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Lancaster City Council Planning and Highways Regulatory Committee has refused the university’s application to build two wind turbines on its Hazelrigg site, to the east of the M6 motorway. The committee made its decision based on the site’s close proximity to nearby residential and business properties.
In an immediate statement on the decision, Lancaster’s Vice-Chancellor Professor Paul Wellings said: “We are very disappointed by this decision. The wind turbines have been designed to play a major role in reducing the University’s reliance on electricity from the national grid and helping us address the global threat of climate change, as well as oil and gas depletion.
“We have taken very seriously any impact the project might have on the local area and environment, with the turbines we’re proposing using the very latest technology available and we have also engaged in an extensive public consultation exercise throughout the planning process,” he added.
In an interview with BBC Radio Lancashire, LUSU President Michael Payne said: “Industry experts are saying in 2017 that there will be outages if we don’t take load off the National Grid. And I think this has shown that the council has no foresight. They’re thinking about today and not planning about tomorrow.”
The University was now considering appealing against the decision.
Payne was one of the speakers at the committee meeting, representing Lancaster University students. In his speech, he said: “It is true that this development may cause controversy. But today we must not turn our back on the opportunity to invest in our future. I realised and accept that development such as this caused objections but objections should never be an absolute barrier to progress.”
The committee, which met on Monday of Week Five, received strong opposition from local residents. Speakers who raised objections to the proposed wind turbines were largely concerned by the possible noise disturbance and damage to biodiversity in the area as well as how the structures may have blocked their view.
Betty Parkinson, whose house is the nearest to the proposed development site, told the committee that “attention was paid to flora and fauna but no consideration seems to have been given to the lives of 45 people, two businesses and 15 horses who live [nearby the site].”
At the meeting, it was revealed that the Environment Agency raised an objection on the basis of loss of natural wildlife habitat. The city council’s landscape officer also objected to the proposal, claiming the scale of the project would “overwhelm the topography” of the area.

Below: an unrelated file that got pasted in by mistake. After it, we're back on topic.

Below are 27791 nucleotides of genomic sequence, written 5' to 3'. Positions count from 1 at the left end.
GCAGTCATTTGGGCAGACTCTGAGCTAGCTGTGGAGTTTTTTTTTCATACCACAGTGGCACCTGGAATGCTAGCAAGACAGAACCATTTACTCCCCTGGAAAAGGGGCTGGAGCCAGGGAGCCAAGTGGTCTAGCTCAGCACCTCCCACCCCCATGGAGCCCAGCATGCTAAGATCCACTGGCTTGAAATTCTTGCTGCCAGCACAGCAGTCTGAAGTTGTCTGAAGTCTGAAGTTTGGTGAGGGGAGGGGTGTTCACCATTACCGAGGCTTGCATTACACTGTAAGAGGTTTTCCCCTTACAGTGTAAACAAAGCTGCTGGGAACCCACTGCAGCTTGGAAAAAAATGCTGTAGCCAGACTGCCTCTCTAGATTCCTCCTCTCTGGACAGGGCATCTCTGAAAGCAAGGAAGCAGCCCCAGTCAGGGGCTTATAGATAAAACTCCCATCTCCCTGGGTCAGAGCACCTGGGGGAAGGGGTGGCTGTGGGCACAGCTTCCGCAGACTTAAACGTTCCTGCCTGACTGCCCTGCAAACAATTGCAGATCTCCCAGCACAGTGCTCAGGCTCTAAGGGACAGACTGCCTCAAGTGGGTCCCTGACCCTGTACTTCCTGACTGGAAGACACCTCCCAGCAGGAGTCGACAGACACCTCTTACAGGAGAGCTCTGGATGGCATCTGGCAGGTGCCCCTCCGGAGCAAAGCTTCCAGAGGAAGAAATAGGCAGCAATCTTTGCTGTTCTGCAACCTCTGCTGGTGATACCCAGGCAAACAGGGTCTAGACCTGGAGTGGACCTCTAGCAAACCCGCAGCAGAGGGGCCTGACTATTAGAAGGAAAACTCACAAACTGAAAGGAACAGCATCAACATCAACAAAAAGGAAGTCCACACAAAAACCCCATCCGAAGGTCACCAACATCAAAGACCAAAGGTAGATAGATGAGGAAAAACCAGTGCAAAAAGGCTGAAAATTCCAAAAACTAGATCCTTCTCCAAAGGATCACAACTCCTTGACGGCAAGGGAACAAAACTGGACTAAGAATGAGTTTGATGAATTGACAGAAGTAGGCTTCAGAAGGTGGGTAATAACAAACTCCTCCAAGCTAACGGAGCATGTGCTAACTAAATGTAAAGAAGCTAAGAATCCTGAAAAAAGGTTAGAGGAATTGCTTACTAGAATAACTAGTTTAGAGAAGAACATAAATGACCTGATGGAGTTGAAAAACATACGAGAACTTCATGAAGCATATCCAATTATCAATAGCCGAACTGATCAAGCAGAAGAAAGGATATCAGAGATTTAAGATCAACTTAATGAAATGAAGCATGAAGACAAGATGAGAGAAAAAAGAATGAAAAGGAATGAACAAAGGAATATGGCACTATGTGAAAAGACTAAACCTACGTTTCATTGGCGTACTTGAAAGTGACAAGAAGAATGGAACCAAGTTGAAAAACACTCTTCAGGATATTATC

However, in his presentation the planning officer highlighted that based on a study conducted by an independent consultant the noise from the wind turbine would not exceed the level of noise from the nearby motorway. This assessment was supported by the council’s Environmental Health department. The university’s biodiversity mitigation plan was deemed to be sufficient and would not cause significant damage to the environment.
The city council received 287 letters of objection and 232 letters of support. After a debate, 13 committee members supported the motion to refuse the application whilst three voted against. There were no abstentions. The committee also recognised the lack of national standard on the minimum distance between power-generating wind turbine and residential area.
Rachel McCarthy of the People and Planet Society, who started a Facebook group to raise support for the wind turbines development, told SCAN: “I am certainly not alone in the huge disappointment. […] Thousands of students and local residents in Lancaster understand the serious implications of climate change, and how the [wind power] would reduce our carbon footprints significantly.
“We all need to keep the momentum in order to make positive steps towards a greener, low-carbon future,” she added.
Public consultation was held last December to gather feedback from the local community. The planning application was submitted to the city council in January.
The proposed £7.4-million wind turbines project, which was planned to begin construction later this year, was part of the University’s strategy on “institutional sustainability”. The wind turbines would be able to cover one third of the university’s electricity consumption. Should the project be approved, Lancaster University would be the first university in the England with such an installation.
The project would have been funded by a repayable grant of £5 million from the Higher Education Funding Council for England’s Transformational Fund as well as the university’s own budget through major savings on electricity bills. It was hoped the wind turbines would achieve a seven-year payback.